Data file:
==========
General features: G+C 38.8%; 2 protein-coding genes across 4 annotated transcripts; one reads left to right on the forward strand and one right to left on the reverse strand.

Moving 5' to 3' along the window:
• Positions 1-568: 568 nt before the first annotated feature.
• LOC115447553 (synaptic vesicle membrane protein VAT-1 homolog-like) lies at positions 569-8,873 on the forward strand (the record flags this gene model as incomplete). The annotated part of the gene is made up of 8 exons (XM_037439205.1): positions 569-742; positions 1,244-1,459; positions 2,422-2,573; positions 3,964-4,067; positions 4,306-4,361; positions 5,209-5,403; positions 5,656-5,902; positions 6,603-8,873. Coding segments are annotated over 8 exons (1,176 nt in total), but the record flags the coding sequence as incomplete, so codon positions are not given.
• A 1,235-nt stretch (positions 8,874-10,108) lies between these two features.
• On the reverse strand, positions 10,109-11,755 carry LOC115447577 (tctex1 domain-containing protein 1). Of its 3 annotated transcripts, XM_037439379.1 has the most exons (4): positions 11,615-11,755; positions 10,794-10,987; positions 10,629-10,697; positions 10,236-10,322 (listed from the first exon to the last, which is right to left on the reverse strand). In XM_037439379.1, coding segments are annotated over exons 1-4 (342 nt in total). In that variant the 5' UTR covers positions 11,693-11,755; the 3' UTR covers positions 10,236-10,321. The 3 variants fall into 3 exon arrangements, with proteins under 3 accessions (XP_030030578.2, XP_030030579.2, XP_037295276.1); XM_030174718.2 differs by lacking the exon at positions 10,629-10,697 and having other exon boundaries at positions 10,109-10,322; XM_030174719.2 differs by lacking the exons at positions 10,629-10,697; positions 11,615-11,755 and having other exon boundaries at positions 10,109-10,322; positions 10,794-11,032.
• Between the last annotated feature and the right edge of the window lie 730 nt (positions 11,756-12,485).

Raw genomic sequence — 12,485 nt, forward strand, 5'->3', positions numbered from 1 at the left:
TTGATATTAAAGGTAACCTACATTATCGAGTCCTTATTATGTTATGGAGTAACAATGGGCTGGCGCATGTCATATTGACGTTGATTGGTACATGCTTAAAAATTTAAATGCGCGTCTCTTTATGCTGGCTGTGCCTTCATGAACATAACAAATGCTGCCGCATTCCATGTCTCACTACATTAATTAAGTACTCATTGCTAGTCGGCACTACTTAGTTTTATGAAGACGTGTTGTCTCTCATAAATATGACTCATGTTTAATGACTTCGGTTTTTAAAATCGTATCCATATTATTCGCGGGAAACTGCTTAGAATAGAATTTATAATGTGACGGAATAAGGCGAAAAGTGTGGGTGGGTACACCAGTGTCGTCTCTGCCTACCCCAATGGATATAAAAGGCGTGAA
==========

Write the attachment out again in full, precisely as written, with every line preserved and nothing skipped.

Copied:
General features: G+C 38.8%; 2 protein-coding genes across 4 annotated transcripts; one reads left to right on the forward strand and one right to left on the reverse strand.

Moving 5' to 3' along the window:
• Positions 1-568: 568 nt before the first annotated feature.
• LOC115447553 (synaptic vesicle membrane protein VAT-1 homolog-like) lies at positions 569-8,873 on the forward strand (the record flags this gene model as incomplete). The annotated part of the gene is made up of 8 exons (XM_037439205.1): positions 569-742; positions 1,244-1,459; positions 2,422-2,573; positions 3,964-4,067; positions 4,306-4,361; positions 5,209-5,403; positions 5,656-5,902; positions 6,603-8,873. Coding segments are annotated over 8 exons (1,176 nt in total), but the record flags the coding sequence as incomplete, so codon positions are not given.
• A 1,235-nt stretch (positions 8,874-10,108) lies between these two features.
• On the reverse strand, positions 10,109-11,755 carry LOC115447577 (tctex1 domain-containing protein 1). Of its 3 annotated transcripts, XM_037439379.1 has the most exons (4): positions 11,615-11,755; positions 10,794-10,987; positions 10,629-10,697; positions 10,236-10,322 (listed from the first exon to the last, which is right to left on the reverse strand). In XM_037439379.1, coding segments are annotated over exons 1-4 (342 nt in total). In that variant the 5' UTR covers positions 11,693-11,755; the 3' UTR covers positions 10,236-10,321. The 3 variants fall into 3 exon arrangements, with proteins under 3 accessions (XP_030030578.2, XP_030030579.2, XP_037295276.1); XM_030174718.2 differs by lacking the exon at positions 10,629-10,697 and having other exon boundaries at positions 10,109-10,322; XM_030174719.2 differs by lacking the exons at positions 10,629-10,697; positions 11,615-11,755 and having other exon boundaries at positions 10,109-10,322; positions 10,794-11,032.
• Between the last annotated feature and the right edge of the window lie 730 nt (positions 11,756-12,485).

Raw genomic sequence — 12,485 nt, forward strand, 5'->3', positions numbered from 1 at the left:
TTGATATTAAAGGTAACCTACATTATCGAGTCCTTATTATGTTATGGAGTAACAATGGGCTGGCGCATGTCATATTGACGTTGATTGGTACATGCTTAAAAATTTAAATGCGCGTCTCTTTATGCTGGCTGTGCCTTCATGAACATAACAAATGCTGCCGCATTCCATGTCTCACTACATTAATTAAGTACTCATTGCTAGTCGGCACTACTTAGTTTTATGAAGACGTGTTGTCTCTCATAAATATGACTCATGTTTAATGACTTCGGTTTTTAAAATCGTATCCATATTATTCGCGGGAAACTGCTTAGAATAGAATTTATAATGTGACGGAATAAGGCGAAAAGTGTGGGTGGGTACACCAGTGTCGTCTCTGCCTACCCCAATGGATATAAAAGGCGTGAA